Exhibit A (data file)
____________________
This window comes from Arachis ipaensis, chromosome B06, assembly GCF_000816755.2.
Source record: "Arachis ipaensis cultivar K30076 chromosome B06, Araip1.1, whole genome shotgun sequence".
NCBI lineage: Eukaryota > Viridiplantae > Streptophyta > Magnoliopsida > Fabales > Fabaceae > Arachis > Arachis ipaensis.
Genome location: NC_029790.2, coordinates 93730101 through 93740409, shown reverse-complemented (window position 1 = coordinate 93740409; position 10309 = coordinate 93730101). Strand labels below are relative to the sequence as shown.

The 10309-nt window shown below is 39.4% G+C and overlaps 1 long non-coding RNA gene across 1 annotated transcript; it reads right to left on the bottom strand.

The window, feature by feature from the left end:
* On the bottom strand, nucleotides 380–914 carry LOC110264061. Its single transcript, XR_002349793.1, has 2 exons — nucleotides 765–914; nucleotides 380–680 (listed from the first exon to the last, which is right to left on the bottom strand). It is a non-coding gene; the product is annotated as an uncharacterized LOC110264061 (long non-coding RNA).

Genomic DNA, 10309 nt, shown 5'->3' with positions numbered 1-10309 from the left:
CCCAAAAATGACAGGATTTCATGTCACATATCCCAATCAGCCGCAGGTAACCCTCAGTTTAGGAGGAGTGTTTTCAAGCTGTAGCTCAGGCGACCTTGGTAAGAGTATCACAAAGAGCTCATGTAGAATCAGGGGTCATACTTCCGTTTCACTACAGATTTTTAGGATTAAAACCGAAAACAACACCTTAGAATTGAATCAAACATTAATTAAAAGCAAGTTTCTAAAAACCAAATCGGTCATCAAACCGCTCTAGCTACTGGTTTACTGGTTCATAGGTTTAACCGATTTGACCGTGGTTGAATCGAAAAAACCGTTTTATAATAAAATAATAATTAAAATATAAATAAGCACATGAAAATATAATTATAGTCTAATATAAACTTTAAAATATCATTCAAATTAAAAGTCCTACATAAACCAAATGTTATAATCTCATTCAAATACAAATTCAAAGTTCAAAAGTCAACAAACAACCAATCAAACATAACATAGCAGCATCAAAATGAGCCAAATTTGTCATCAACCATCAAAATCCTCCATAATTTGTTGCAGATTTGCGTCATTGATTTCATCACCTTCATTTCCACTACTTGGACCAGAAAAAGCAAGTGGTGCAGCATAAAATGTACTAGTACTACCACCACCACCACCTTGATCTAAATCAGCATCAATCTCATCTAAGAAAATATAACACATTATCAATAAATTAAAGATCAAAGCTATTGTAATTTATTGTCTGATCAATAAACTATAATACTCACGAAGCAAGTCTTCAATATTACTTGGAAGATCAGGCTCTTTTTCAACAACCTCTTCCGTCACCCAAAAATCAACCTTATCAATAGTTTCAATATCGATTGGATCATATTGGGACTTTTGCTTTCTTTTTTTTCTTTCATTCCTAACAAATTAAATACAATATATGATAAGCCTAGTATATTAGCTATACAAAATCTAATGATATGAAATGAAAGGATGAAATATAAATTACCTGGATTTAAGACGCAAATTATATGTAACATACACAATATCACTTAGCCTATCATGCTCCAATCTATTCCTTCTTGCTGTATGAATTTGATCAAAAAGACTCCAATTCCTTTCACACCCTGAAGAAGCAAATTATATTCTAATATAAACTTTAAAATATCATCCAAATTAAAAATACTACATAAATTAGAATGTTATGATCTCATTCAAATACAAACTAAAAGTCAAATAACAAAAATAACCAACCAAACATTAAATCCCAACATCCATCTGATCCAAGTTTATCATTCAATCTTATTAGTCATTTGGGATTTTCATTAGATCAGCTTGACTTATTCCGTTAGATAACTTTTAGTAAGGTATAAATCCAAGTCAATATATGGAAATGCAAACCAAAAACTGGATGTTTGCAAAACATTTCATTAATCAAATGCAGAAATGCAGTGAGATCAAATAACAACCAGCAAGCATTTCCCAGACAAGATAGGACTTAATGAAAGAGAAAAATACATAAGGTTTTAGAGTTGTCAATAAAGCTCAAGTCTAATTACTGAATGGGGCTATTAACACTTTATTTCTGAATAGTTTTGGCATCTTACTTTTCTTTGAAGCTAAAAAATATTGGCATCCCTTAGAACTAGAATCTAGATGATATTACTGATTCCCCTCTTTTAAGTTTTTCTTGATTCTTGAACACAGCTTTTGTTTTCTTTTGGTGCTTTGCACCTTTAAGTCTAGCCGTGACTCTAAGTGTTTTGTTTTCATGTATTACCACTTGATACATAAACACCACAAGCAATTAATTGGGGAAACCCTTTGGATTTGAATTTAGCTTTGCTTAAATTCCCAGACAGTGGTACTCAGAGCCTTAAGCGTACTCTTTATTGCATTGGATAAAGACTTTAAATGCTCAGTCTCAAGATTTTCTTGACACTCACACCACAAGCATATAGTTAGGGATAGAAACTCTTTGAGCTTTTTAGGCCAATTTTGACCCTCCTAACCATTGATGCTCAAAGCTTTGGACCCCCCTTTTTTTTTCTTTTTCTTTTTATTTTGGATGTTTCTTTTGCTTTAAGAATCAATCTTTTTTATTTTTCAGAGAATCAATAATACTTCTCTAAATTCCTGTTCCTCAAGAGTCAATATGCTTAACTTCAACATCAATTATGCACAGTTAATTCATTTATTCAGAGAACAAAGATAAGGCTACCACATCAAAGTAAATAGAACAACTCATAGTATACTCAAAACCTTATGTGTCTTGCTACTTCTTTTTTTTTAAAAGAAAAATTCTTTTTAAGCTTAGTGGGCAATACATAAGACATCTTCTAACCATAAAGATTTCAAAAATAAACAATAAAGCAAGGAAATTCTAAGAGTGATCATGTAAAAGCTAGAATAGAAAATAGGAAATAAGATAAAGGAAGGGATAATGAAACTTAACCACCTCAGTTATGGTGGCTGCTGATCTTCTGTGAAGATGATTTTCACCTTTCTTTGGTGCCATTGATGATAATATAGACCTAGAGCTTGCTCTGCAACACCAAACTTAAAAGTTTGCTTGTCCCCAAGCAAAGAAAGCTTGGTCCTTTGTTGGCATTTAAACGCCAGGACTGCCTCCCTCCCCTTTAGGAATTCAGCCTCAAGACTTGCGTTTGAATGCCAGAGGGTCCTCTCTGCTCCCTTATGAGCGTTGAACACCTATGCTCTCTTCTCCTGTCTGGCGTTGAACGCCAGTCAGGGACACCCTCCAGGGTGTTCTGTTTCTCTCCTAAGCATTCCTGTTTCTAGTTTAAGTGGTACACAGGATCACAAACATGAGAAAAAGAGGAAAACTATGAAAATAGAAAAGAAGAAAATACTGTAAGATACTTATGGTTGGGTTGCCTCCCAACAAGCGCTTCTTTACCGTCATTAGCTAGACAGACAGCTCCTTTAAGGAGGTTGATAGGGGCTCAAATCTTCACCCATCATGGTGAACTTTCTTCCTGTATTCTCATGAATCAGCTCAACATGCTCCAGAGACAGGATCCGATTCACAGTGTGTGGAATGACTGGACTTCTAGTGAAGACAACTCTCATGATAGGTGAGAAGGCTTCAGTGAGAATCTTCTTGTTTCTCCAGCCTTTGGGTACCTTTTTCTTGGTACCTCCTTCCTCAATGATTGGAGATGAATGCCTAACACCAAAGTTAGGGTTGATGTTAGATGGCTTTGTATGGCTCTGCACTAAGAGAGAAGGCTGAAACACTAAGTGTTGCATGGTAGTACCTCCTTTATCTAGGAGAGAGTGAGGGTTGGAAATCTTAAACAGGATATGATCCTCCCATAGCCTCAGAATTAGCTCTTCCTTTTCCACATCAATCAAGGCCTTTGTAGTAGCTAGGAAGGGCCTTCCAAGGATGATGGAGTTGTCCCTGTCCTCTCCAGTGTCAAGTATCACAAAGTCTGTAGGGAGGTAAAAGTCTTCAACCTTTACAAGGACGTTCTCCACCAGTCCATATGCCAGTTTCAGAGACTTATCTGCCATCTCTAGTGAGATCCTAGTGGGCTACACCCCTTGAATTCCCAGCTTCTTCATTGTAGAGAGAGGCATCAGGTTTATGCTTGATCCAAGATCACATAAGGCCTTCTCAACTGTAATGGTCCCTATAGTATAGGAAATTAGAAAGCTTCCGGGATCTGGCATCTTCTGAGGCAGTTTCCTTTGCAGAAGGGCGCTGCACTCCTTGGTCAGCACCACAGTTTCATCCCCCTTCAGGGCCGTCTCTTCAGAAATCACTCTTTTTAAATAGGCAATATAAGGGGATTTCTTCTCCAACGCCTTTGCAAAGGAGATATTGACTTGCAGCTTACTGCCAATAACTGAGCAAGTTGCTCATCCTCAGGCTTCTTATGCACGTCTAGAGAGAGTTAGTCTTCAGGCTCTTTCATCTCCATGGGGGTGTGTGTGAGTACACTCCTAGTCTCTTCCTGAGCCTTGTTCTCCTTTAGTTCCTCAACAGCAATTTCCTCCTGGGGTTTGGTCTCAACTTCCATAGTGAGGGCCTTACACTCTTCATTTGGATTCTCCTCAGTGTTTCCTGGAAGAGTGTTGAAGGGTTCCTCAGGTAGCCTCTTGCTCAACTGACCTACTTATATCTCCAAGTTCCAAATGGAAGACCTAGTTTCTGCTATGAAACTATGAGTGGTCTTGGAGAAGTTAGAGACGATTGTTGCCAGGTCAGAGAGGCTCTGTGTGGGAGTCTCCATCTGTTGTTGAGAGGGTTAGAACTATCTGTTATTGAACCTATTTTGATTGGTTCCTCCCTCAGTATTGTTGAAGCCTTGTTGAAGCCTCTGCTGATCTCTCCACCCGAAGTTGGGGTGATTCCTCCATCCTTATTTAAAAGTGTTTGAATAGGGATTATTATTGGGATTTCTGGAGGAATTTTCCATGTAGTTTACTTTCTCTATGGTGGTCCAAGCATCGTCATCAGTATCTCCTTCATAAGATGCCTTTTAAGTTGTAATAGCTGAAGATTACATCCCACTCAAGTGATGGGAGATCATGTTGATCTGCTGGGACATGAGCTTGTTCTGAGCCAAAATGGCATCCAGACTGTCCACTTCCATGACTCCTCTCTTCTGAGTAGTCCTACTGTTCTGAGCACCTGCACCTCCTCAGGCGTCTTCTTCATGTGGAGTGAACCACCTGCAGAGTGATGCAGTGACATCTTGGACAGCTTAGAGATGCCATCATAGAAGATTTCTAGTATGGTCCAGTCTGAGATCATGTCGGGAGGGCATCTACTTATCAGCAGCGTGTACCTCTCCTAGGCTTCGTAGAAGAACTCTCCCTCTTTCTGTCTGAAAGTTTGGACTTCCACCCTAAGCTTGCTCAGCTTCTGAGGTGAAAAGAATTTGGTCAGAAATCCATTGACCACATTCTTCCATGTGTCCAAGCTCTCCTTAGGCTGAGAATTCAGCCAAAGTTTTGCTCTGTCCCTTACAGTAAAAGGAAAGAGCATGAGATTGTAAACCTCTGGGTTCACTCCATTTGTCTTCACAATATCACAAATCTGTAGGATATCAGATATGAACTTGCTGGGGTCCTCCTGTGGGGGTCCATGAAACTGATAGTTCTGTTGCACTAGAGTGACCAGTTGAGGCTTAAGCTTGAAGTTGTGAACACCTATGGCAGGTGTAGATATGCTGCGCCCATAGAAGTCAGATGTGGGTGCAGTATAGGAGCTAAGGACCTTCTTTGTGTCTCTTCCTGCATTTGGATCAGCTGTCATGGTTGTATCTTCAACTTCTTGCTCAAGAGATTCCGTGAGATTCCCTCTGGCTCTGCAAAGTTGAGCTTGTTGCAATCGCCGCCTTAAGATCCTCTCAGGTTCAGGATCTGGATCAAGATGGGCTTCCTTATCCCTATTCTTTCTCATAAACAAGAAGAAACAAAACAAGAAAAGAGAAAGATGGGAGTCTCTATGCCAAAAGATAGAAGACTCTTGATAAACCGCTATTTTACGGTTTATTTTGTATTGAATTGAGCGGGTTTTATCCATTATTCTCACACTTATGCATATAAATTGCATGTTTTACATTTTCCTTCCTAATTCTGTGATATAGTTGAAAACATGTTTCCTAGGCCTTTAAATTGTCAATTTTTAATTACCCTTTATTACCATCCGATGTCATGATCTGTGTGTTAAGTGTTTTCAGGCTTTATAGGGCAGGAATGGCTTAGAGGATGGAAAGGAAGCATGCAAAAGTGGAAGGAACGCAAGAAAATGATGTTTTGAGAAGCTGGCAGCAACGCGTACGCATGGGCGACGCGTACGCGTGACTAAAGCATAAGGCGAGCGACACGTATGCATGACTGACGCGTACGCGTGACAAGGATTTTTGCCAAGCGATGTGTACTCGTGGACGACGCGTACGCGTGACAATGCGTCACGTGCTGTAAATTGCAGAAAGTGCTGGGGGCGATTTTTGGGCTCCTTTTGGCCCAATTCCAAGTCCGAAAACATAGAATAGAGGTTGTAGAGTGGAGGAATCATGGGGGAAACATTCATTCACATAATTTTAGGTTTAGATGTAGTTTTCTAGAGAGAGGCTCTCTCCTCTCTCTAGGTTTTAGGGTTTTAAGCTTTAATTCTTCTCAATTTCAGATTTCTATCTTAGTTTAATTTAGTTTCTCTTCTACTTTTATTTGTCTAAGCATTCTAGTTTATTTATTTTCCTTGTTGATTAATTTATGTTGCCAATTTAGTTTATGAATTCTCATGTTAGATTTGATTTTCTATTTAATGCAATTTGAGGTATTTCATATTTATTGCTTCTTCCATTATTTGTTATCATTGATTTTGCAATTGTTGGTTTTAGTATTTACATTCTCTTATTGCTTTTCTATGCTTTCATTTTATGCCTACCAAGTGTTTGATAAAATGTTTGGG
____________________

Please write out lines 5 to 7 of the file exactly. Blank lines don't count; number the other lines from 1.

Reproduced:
The 10309-nt window shown below is 39.4% G+C and overlaps 1 long non-coding RNA gene across 1 annotated transcript; it reads right to left on the bottom strand.

The window, feature by feature from the left end:
* On the bottom strand, nucleotides 380–914 carry LOC110264061. Its single transcript, XR_002349793.1, has 2 exons — nucleotides 765–914; nucleotides 380–680 (listed from the first exon to the last, which is right to left on the bottom strand). It is a non-coding gene; the product is annotated as an uncharacterized LOC110264061 (long non-coding RNA).